The one issue that I see with him is his weight. 167 lbs on a 6-foot frame is too light for the NHL level and he too needs to “fill-in” and add muscle mass in order to sustain the long and grinding NHL season. The Canadiens are very deep at the wing position at the time of writing this so he might have to start in Laval, but his game is very close to being NHL ready.

Justin Barron

It’s easy to forget that Barron is only 20 years old. For a defenseman in the NHL, it is very, very young. He is showing excellent mobility and good offensive flair, but he has some growing up to do on the defensive side. And that’s why I can see him doing the 30 minutes drive between Montreal and Laval fairly regularly this season.

Also, like many young players, he must add a bit weight on those bones as at 6-foot 2-inches, he needs to be over 200 lbs. His biggest asset? He shoots right on a team, a rarity in this organization.

Kaiden Guhle

Kaiden Guhle

Perhaps one of the most NHL-ready and mature defensemen in the NHL, let alone on the Canadiens. His game is perfectly suited for the league’s style of play. Good skater, he has the size, mobility and hockey IQ to play in the NHL. Last season, he became a more complete player by adding to his offensive arsenal.

I have seen Shea Weber play junior in Kelowna and Guhle is the closest thing to Weber that I have been given the opportunity to watch. Whether he has a career like Man Mountain remains to be seen, but he should force the Canadiens’ hand from camp. He might spend some time in Laval, but the majority of the time, he should play in Montreal.

Jordan Harris

The fact that Harris decided to play his senior year in the NCAA, he’s a bit older and more mature mentally than some of his counterparts. A bit undersized for a NHL defenseman, his cool demeanour, skating and passing ability compensate for his lack of physical strength.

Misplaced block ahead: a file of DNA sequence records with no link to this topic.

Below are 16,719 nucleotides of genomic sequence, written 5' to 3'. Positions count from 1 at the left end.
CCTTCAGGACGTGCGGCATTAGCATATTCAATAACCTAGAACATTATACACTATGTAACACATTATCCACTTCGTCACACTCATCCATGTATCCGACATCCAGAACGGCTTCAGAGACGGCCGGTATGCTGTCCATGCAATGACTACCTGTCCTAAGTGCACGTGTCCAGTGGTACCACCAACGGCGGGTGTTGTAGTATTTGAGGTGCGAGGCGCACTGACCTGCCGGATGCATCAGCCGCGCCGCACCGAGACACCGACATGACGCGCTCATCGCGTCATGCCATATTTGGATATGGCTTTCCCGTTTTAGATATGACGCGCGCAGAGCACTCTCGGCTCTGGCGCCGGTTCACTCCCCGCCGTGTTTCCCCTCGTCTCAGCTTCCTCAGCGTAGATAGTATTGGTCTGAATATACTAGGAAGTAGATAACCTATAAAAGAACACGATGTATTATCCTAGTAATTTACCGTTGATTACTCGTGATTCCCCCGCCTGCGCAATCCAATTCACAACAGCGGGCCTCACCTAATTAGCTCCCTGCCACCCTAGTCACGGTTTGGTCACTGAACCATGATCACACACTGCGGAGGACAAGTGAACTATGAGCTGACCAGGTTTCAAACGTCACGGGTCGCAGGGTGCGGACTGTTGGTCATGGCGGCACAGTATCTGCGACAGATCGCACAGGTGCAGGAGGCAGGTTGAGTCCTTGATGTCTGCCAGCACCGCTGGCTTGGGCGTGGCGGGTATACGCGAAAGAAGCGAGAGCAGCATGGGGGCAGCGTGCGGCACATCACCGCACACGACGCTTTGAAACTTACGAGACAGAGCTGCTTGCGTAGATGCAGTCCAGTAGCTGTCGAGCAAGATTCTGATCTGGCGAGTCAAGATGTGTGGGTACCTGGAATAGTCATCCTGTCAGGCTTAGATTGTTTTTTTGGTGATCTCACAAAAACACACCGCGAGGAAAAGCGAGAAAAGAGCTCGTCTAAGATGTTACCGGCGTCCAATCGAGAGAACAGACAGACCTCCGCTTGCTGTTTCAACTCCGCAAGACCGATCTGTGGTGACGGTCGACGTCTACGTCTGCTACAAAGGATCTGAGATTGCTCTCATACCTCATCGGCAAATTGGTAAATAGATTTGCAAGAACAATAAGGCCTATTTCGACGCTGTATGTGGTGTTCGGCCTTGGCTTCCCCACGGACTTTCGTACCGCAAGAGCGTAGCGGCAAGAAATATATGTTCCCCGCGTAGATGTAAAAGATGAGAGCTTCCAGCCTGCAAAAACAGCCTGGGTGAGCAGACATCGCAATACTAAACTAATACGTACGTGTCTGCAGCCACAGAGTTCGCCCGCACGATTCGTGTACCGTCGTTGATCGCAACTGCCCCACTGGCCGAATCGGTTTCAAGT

He did well in the few games he’s played at the end of last season and his puck moving abilities were refreshing to see. Like Barron, he might have to find a place between Montreal and Laval as he should be spending time between the two clubs next season.

Otto Leskinen

Truthfully, I was surprised to find out that he was coming back to North-America. At 25, he’s my dark horse. I liked him when he played his few games with the Canadiens and I thought that he did pretty well in the AHL too.

This is make or break for him, at least with the Canadiens, at a position of depth. With Alexander Romanov gone, the door was wide open but with Mike Matheson’s acquisition, the left side of the defense is very deep. He will be competing directly with Guhle and Harris, both serious candidates as well.

Keep an eye on

There’s also a group of young prospects that fans should keep a close eye on. They could cause some surprises at camp, but the are likely within a couple of years to jump in and start having an impact in their own way.

  • Jan Mysak
  • Rafaël Harvey-Pinard
  • Joshua Roy
  • Emil Heineman
  • Joël Teasdale
  • Logan Mailloux
  • Arber Xhekaj
  • Cayden Primeau

As you can see, the future is bright in Montreal and I didn’t even touch the most recent picks here. Many are ready to break out in their own (minor) leagues too. It will be fun to watch their development and progression, particularly that this new management is making a conscious effort into player development.